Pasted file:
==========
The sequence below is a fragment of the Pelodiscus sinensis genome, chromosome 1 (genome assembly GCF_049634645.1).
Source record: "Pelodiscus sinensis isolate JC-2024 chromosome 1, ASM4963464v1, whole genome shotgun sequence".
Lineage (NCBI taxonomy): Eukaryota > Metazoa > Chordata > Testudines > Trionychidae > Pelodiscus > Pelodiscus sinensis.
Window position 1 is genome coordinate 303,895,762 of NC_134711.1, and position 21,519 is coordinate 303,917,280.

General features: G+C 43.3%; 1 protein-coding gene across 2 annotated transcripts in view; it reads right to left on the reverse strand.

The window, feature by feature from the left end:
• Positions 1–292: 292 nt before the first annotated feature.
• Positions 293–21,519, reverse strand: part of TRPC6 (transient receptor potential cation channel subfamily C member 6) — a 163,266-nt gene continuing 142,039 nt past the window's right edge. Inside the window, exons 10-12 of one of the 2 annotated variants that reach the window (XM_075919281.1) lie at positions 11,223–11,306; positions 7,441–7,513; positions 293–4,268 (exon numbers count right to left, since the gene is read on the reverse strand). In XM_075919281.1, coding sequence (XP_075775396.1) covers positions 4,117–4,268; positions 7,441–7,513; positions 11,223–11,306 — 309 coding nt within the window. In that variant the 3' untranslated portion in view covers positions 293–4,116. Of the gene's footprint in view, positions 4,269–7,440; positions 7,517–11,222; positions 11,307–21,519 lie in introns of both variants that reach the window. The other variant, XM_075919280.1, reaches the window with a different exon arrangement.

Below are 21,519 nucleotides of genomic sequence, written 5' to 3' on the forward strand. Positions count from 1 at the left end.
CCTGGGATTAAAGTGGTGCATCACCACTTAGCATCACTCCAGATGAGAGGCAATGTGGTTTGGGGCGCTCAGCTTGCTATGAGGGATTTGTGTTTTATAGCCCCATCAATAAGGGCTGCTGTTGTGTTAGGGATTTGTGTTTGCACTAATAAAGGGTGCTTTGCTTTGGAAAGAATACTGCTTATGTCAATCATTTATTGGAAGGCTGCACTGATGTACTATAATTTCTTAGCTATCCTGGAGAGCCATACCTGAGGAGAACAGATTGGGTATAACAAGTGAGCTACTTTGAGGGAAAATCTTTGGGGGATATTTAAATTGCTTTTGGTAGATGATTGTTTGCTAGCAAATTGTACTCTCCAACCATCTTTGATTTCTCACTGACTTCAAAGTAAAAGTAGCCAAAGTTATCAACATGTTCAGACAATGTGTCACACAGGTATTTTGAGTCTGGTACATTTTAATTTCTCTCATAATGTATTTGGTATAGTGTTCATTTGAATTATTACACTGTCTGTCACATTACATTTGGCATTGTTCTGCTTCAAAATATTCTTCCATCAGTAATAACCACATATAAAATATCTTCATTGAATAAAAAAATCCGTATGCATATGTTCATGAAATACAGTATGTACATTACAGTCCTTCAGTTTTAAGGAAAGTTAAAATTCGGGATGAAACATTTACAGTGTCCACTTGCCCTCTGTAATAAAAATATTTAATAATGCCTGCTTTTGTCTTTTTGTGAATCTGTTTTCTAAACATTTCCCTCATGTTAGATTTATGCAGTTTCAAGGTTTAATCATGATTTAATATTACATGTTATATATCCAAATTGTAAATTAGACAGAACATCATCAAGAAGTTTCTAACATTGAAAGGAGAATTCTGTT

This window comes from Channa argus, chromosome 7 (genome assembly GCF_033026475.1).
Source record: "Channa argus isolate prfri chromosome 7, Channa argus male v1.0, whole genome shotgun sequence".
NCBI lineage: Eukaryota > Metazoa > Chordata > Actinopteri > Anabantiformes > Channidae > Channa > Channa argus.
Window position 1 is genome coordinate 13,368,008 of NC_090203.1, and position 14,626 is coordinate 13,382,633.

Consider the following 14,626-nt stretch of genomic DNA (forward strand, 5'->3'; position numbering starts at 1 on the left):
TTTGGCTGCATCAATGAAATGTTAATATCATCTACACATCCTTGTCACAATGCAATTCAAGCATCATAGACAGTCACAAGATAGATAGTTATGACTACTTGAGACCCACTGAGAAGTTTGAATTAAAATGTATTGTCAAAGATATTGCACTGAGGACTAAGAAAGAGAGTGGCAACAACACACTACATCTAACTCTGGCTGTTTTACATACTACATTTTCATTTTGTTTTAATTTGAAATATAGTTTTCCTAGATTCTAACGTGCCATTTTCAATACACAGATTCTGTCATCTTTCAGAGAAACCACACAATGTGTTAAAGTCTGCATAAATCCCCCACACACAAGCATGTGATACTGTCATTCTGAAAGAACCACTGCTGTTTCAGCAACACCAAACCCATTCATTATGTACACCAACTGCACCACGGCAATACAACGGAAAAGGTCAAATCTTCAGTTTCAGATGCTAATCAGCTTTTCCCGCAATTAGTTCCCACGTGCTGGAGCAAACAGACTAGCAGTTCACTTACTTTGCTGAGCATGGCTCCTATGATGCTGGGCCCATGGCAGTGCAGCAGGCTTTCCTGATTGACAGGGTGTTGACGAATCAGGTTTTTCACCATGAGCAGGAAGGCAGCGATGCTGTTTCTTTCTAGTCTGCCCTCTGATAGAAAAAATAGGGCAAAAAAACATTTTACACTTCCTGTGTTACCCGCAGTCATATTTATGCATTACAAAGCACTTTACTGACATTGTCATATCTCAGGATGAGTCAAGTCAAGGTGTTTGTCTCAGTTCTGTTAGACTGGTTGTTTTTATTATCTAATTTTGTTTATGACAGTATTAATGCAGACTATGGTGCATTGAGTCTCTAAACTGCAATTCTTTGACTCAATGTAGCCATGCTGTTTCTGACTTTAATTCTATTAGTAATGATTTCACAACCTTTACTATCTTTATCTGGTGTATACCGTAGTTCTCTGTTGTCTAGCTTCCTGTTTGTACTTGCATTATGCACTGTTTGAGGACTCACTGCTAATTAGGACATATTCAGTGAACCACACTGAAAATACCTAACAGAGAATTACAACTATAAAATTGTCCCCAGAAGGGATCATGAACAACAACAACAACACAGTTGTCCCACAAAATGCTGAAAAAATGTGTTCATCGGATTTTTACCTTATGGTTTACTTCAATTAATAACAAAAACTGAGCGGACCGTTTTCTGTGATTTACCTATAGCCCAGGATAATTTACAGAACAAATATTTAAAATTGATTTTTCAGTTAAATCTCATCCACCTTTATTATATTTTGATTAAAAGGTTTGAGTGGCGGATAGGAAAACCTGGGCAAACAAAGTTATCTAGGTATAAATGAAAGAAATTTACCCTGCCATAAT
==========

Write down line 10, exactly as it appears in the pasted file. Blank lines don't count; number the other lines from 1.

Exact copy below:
CCTGGGATTAAAGTGGTGCATCACCACTTAGCATCACTCCAGATGAGAGGCAATGTGGTTTGGGGCGCTCAGCTTGCTATGAGGGATTTGTGTTTTATAGCCCCATCAATAAGGGCTGCTGTTGTGTTAGGGATTTGTGTTTGCACTAATAAAGGGTGCTTTGCTTTGGAAAGAATACTGCTTATGTCAATCATTTATTGGAAGGCTGCACTGATGTACTATAATTTCTTAGCTATCCTGGAGAGCCATACCTGAGGAGAACAGATTGGGTATAACAAGTGAGCTACTTTGAGGGAAAATCTTTGGGGGATATTTAAATTGCTTTTGGTAGATGATTGTTTGCTAGCAAATTGTACTCTCCAACCATCTTTGATTTCTCACTGACTTCAAAGTAAAAGTAGCCAAAGTTATCAACATGTTCAGACAATGTGTCACACAGGTATTTTGAGTCTGGTACATTTTAATTTCTCTCATAATGTATTTGGTATAGTGTTCATTTGAATTATTACACTGTCTGTCACATTACATTTGGCATTGTTCTGCTTCAAAATATTCTTCCATCAGTAATAACCACATATAAAATATCTTCATTGAATAAAAAAATCCGTATGCATATGTTCATGAAATACAGTATGTACATTACAGTCCTTCAGTTTTAAGGAAAGTTAAAATTCGGGATGAAACATTTACAGTGTCCACTTGCCCTCTGTAATAAAAATATTTAATAATGCCTGCTTTTGTCTTTTTGTGAATCTGTTTTCTAAACATTTCCCTCATGTTAGATTTATGCAGTTTCAAGGTTTAATCATGATTTAATATTACATGTTATATATCCAAATTGTAAATTAGACAGAACATCATCAAGAAGTTTCTAACATTGAAAGGAGAATTCTGTT